I say, “Christos anesti” with my lips, but what do I say with my heart?
What do I say with my life?

What is belief?
Is it just the mental agreement that a statement is true without experiencing the truth it expresses?

Can I live my life in the resurrection of Jesus while living it as though He did not die on the cross, and die on the cross for me?
I can humbly bow and cross myself with my body and kiss His image, but what worship does my spirit offer?

But the hour will come—in fact it is here already—when true worshippers will worship the Father in spirit and truth; that is the kind of worshipper the Father wants.
John 4:23 JB

Can I believe in the resurrection without believing in the Lord’s death?
How can I believe in the Lord’s death without experiencing it?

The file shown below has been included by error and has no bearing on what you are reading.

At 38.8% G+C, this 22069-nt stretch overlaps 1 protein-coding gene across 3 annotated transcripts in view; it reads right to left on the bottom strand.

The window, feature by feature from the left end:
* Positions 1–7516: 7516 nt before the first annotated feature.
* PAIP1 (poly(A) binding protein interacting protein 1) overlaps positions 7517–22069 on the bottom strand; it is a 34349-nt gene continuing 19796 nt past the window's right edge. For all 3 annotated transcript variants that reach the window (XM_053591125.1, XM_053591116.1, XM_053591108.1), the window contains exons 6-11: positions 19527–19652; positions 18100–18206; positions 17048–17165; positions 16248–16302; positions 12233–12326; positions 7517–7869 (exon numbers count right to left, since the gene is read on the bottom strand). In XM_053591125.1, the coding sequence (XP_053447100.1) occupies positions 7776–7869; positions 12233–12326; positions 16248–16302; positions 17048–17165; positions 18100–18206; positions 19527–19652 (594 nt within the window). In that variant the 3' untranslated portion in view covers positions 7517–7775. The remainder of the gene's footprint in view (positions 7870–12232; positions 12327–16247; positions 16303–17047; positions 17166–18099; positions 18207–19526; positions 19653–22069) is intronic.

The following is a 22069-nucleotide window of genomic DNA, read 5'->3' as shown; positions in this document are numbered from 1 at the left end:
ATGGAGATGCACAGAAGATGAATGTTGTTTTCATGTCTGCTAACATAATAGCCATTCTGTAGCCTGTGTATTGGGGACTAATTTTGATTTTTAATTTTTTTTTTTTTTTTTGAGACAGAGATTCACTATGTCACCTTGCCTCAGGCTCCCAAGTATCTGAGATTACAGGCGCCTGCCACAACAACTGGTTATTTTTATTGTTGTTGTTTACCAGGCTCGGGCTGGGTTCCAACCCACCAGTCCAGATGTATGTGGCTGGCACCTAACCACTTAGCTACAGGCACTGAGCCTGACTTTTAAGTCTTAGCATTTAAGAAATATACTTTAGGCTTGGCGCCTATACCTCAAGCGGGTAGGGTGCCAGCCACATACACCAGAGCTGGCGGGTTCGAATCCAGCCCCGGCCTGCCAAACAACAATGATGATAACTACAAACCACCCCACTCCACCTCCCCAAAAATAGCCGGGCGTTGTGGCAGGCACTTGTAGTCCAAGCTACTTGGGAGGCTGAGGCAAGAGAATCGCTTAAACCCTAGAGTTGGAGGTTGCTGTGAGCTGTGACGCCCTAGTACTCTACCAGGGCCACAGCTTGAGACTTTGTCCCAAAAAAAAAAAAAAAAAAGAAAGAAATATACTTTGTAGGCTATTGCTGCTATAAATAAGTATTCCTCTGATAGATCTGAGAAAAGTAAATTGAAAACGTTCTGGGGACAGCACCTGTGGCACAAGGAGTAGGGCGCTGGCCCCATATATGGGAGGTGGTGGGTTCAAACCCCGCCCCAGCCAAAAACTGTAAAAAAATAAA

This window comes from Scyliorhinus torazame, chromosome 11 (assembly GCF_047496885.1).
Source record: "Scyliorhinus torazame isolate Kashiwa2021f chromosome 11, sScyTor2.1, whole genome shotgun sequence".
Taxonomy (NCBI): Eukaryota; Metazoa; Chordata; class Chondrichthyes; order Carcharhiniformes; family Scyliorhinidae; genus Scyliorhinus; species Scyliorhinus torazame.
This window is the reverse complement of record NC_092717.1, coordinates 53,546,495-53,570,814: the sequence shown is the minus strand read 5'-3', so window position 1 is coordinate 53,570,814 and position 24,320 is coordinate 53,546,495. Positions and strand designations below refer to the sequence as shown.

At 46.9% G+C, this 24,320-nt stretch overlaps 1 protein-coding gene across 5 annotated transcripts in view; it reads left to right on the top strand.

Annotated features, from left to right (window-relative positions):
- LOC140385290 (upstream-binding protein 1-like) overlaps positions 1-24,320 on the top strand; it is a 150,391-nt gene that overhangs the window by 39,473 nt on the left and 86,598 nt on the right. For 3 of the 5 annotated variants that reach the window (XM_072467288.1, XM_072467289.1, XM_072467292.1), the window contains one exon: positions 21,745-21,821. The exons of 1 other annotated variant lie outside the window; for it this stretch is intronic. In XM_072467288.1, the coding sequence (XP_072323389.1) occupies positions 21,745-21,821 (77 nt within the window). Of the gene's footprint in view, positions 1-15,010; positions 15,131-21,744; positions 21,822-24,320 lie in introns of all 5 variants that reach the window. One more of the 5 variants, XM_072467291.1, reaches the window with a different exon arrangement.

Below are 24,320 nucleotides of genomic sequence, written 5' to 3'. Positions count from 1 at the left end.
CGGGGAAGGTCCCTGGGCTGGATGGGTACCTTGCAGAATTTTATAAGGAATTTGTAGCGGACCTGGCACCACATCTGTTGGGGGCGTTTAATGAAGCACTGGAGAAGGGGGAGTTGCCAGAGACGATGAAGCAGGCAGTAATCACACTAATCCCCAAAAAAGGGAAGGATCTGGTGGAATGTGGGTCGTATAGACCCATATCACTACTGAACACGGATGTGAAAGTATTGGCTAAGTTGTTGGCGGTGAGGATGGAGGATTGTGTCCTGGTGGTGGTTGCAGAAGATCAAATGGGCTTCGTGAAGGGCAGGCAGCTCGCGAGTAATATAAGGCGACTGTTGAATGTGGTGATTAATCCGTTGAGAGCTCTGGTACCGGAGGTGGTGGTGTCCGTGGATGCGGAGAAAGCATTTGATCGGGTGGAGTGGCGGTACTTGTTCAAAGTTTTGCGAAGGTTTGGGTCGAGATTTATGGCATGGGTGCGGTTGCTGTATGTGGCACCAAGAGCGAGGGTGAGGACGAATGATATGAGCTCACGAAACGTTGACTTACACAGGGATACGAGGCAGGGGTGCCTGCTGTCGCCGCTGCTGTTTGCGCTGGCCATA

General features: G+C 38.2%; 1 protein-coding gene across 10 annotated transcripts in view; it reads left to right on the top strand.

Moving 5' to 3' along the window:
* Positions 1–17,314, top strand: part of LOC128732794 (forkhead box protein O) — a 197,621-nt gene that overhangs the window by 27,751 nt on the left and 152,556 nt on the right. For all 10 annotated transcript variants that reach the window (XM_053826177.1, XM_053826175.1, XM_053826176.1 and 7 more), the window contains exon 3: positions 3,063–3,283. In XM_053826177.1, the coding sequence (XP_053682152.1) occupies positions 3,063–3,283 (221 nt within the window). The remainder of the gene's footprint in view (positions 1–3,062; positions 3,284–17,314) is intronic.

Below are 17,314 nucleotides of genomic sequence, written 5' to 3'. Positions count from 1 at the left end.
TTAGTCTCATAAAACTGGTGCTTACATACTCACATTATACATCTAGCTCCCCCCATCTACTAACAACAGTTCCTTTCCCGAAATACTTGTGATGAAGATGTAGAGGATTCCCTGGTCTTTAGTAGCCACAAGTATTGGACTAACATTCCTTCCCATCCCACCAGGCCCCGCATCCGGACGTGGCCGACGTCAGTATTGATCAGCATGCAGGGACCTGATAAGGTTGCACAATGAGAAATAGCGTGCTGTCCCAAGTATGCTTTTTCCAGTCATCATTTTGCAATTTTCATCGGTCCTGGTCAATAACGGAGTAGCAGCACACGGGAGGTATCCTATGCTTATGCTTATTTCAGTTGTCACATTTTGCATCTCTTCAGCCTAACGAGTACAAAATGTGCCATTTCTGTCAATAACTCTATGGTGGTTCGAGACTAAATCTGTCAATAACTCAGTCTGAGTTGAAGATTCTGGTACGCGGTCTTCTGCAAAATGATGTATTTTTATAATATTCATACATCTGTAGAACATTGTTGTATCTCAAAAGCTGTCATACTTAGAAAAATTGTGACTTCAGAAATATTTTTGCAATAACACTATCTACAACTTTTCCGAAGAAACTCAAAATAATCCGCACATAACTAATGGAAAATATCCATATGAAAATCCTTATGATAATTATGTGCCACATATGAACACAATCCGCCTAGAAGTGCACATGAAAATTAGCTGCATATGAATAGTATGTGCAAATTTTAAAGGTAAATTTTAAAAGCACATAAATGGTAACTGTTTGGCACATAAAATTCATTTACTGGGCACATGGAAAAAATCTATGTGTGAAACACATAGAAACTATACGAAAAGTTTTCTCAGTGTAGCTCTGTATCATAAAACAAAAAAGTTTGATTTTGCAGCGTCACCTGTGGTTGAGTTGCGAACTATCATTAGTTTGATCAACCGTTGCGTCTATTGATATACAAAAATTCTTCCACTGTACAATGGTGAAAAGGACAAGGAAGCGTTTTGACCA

Can I believe in it by attending the services, or reading the bible, or is there more to believing than being a “good Christian”?
And what is a good Christian?

Then Jesus said to his disciples, ‘If anyone wants to be a follower of mine, let him renounce himself and take up his cross and follow me. For anyone who wants to save his life will lose it; but anyone who loses his life for my sake will find it.
Matthew 16:24-25 JB

“He is no fool who gives up what he cannot keep to gain what he cannot lose.”
—Jim Elliot, Martyr of Ecuador

Can’t I be a follower of Jesus without dying?
Isn’t all the talk about being buried with Christ in my baptism just a metaphor?
But if it is, what is there to do?

Back to my original question, why am I living as though the resurrection didn’t really happen?